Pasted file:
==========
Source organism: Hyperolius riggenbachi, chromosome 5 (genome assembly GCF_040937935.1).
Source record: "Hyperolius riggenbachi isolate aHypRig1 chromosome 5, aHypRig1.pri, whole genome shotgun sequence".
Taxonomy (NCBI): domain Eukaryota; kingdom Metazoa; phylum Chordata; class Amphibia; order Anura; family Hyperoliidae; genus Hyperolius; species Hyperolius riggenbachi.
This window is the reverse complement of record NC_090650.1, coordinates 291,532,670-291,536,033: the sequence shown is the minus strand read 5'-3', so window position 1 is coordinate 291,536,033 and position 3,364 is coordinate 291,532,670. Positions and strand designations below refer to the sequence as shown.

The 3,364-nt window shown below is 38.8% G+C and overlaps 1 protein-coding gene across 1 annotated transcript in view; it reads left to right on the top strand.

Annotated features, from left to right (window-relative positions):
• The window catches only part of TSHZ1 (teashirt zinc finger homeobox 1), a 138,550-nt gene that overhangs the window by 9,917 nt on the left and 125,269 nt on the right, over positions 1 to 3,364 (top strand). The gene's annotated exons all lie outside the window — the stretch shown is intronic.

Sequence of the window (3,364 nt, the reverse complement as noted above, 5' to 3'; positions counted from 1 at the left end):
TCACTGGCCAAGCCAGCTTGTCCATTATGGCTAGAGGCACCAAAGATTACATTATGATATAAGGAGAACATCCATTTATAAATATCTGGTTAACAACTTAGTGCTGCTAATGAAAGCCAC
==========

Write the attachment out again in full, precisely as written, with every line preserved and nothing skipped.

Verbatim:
Source organism: Hyperolius riggenbachi, chromosome 5 (genome assembly GCF_040937935.1).
Source record: "Hyperolius riggenbachi isolate aHypRig1 chromosome 5, aHypRig1.pri, whole genome shotgun sequence".
Taxonomy (NCBI): domain Eukaryota; kingdom Metazoa; phylum Chordata; class Amphibia; order Anura; family Hyperoliidae; genus Hyperolius; species Hyperolius riggenbachi.
This window is the reverse complement of record NC_090650.1, coordinates 291,532,670-291,536,033: the sequence shown is the minus strand read 5'-3', so window position 1 is coordinate 291,536,033 and position 3,364 is coordinate 291,532,670. Positions and strand designations below refer to the sequence as shown.

The 3,364-nt window shown below is 38.8% G+C and overlaps 1 protein-coding gene across 1 annotated transcript in view; it reads left to right on the top strand.

Annotated features, from left to right (window-relative positions):
• The window catches only part of TSHZ1 (teashirt zinc finger homeobox 1), a 138,550-nt gene that overhangs the window by 9,917 nt on the left and 125,269 nt on the right, over positions 1 to 3,364 (top strand). The gene's annotated exons all lie outside the window — the stretch shown is intronic.

Sequence of the window (3,364 nt, the reverse complement as noted above, 5' to 3'; positions counted from 1 at the left end):
TCACTGGCCAAGCCAGCTTGTCCATTATGGCTAGAGGCACCAAAGATTACATTATGATATAAGGAGAACATCCATTTATAAATATCTGGTTAACAACTTAGTGCTGCTAATGAAAGCCAC